The second part is where you need to do the research, what's involved in your training?, where is it? What current operations? Etc...
    As for the history of the RAF I wasn't asked any specific questions on it, but this doesn't mean it 100% won't be asked for you, perhaps just know when it started and basic information, but I wouldn't concentrate on this too much, they tend to stay current.

    Make sure you have 5 current UK affairs and 5 current world affairs, what I was made to do was list my 5 then the officer picked 1 and we then discussed this, he didn't ask complicated questions about it, but he was looking for me to have a clear opinion on the matter (for example what would you do?). I personally couldn't name 5 UK affairs, but still passed my interview (wouldn't recommend this, just know 5!!).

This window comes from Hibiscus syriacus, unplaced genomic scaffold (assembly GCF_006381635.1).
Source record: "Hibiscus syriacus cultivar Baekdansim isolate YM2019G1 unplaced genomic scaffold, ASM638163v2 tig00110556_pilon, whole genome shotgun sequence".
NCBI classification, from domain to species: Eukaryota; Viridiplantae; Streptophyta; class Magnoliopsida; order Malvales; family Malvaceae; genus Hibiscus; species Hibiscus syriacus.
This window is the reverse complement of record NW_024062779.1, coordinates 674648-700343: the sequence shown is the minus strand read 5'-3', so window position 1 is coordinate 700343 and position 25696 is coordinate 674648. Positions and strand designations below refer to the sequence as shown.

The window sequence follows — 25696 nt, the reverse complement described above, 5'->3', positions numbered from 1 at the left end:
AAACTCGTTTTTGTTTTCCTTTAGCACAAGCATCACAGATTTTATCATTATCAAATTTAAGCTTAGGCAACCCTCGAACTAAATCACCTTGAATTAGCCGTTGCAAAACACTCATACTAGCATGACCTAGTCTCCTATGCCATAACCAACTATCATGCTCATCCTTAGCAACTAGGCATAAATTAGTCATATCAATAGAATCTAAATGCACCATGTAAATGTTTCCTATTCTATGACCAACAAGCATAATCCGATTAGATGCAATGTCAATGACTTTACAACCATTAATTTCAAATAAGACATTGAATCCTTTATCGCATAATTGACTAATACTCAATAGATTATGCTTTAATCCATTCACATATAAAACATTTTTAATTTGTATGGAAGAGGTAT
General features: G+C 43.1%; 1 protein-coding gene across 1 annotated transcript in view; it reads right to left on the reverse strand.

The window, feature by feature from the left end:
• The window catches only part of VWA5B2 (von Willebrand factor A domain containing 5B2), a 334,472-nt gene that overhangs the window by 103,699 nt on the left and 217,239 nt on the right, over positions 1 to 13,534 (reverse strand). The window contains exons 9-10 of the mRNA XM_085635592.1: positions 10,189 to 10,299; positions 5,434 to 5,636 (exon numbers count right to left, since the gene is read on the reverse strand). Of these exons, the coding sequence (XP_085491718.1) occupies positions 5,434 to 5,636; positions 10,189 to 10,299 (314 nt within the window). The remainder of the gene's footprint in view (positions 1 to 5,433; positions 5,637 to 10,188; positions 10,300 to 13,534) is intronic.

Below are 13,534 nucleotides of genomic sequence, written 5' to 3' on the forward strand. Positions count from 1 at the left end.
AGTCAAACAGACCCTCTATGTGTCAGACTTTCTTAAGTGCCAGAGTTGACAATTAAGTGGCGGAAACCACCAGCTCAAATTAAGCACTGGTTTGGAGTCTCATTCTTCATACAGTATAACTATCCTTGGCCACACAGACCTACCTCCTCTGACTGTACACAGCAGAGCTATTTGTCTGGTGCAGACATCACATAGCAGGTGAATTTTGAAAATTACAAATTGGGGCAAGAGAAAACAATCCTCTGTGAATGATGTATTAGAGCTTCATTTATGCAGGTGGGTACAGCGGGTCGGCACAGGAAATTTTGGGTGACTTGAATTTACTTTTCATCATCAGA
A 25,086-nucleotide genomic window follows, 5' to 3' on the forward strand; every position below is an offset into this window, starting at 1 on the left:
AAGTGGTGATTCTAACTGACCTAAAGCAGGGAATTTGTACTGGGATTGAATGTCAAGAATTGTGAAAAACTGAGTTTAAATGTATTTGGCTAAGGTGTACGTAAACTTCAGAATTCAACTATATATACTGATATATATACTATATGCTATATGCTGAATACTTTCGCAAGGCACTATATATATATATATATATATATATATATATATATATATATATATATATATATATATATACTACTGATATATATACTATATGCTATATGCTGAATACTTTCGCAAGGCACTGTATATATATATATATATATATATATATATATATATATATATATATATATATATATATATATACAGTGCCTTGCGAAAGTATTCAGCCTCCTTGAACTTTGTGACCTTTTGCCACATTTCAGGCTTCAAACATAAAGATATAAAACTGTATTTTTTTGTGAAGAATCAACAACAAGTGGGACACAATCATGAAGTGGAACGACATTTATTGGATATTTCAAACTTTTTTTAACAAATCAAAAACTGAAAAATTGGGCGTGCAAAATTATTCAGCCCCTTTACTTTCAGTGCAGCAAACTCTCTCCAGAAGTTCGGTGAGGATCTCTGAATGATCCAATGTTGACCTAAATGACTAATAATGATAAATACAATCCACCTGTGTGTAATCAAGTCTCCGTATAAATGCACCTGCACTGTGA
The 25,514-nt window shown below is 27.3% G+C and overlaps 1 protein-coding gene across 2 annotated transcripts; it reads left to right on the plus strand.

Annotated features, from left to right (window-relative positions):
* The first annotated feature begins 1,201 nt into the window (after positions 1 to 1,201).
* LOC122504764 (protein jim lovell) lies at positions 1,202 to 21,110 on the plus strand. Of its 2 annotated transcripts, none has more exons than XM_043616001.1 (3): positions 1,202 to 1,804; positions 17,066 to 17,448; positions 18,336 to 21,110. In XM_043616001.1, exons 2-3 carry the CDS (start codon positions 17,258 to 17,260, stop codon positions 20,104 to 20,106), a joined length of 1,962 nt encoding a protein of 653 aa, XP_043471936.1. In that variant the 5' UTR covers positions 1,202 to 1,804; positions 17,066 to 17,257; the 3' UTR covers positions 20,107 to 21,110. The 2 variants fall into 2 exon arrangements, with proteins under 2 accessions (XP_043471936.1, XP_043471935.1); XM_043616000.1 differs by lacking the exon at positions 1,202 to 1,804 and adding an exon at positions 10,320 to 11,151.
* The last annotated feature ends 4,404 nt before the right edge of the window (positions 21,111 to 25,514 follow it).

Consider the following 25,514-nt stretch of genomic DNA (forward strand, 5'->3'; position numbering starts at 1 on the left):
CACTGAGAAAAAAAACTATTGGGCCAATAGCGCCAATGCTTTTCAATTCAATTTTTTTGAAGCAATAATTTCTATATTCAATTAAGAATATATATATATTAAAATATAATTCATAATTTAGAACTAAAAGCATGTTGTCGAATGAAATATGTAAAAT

Again on the overseas stations, I wasn't asked to go into detail about them, but again this doesn't mean your interview won't include this. Perhaps just know the main operating bases and the main reason for having them, I.e RAF Akrotiri in Cyprus due to being close to current operations etc...

    You should be asked about NATO, what is it? When did it start? Who's in it? What's the link between NATO and the Soviet Union? Operations?

    If there's something you really don't know just say sorry I'm not too sure etc... Don't try bluff your way through it, the interviewer may push you until this point. show confidence on what you say and how you present yourself.

    I'm applying for pilot and so was asked a lot of questions on aircrafts, where they're stationed? Different roles of them?, but I'm not too sure about what they will ask you with your field.

    Don't panic, it's not as bad as you think and best of luck!!!